A novel navigation system for obtaining high-precision globally-referenced position and attitude is presented and analyzed. The system is centered on a bundle-adjustment-based visual simultaneous localization and mapping (SLAM) algorithm which incorporates carrier-phase differential GPS (CDGPS) position measurements into the bundle adjustment in addition to measurements of point features identified in a subset of the camera images, referred to as keyframes. To track the motion of the camera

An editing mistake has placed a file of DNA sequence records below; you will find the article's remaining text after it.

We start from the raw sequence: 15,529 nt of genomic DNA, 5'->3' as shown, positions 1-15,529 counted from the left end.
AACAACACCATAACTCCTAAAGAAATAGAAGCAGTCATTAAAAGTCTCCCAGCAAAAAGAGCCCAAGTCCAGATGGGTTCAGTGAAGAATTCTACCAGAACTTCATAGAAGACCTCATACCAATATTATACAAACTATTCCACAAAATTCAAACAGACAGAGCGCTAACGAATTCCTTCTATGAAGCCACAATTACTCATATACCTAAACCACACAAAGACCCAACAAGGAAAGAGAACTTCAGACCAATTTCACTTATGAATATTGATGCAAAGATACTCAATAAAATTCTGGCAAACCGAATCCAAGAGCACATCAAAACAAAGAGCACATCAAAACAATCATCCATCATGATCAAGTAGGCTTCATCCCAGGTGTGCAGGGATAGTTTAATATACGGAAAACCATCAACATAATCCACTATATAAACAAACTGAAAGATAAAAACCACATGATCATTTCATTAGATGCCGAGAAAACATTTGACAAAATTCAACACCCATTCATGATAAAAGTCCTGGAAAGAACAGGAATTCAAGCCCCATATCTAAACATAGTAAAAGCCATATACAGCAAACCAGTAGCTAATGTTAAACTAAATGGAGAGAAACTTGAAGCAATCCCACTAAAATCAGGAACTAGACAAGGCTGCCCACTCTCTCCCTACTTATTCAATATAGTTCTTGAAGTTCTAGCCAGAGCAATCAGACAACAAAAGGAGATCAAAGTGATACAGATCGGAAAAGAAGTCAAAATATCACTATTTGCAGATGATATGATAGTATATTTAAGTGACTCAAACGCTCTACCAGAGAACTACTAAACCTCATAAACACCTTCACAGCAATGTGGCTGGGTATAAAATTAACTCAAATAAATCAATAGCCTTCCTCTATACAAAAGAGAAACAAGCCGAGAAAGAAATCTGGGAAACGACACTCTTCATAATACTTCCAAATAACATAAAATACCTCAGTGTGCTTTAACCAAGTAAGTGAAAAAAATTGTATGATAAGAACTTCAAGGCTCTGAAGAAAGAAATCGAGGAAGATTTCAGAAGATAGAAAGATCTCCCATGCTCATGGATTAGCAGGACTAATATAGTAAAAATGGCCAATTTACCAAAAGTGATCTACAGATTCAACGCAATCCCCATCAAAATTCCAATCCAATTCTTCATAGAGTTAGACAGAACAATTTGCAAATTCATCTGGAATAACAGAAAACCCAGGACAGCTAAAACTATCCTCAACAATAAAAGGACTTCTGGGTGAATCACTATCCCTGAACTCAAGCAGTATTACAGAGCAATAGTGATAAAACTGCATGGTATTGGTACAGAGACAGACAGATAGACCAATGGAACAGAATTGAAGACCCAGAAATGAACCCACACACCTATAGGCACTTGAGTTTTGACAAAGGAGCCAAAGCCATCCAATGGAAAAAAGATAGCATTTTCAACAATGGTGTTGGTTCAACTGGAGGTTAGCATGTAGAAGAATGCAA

in real-time, a navigation filter is employed which utilizes the point feature measurements from all non-keyframes, the point feature positions estimated by bundle adjustment, and inertial measurements. Simulations have shown that the system obtains centimeter-level or better absolute positioning accuracy and sub-degree-level absolute attitude accuracy in open outdoor areas. Moreover, the position and attitude solution only drifts slightly with the distance traveled when the system transitions to a GPS-denied environment (e.g., when the navigation system is carried indoors). A novel technique for initializing the globally-referenced bundle adjustment algorithm is also presented which solves the problem of relating the coordinate systems for position estimates based on two disparate sensors while accounting for the distance between the sensors. Simulation results are presented for the globally-referenced bundle adjustment algorithm which demonstrate its performance in the challenging scenario of walking through a hallway where GPS signals are unavailable.
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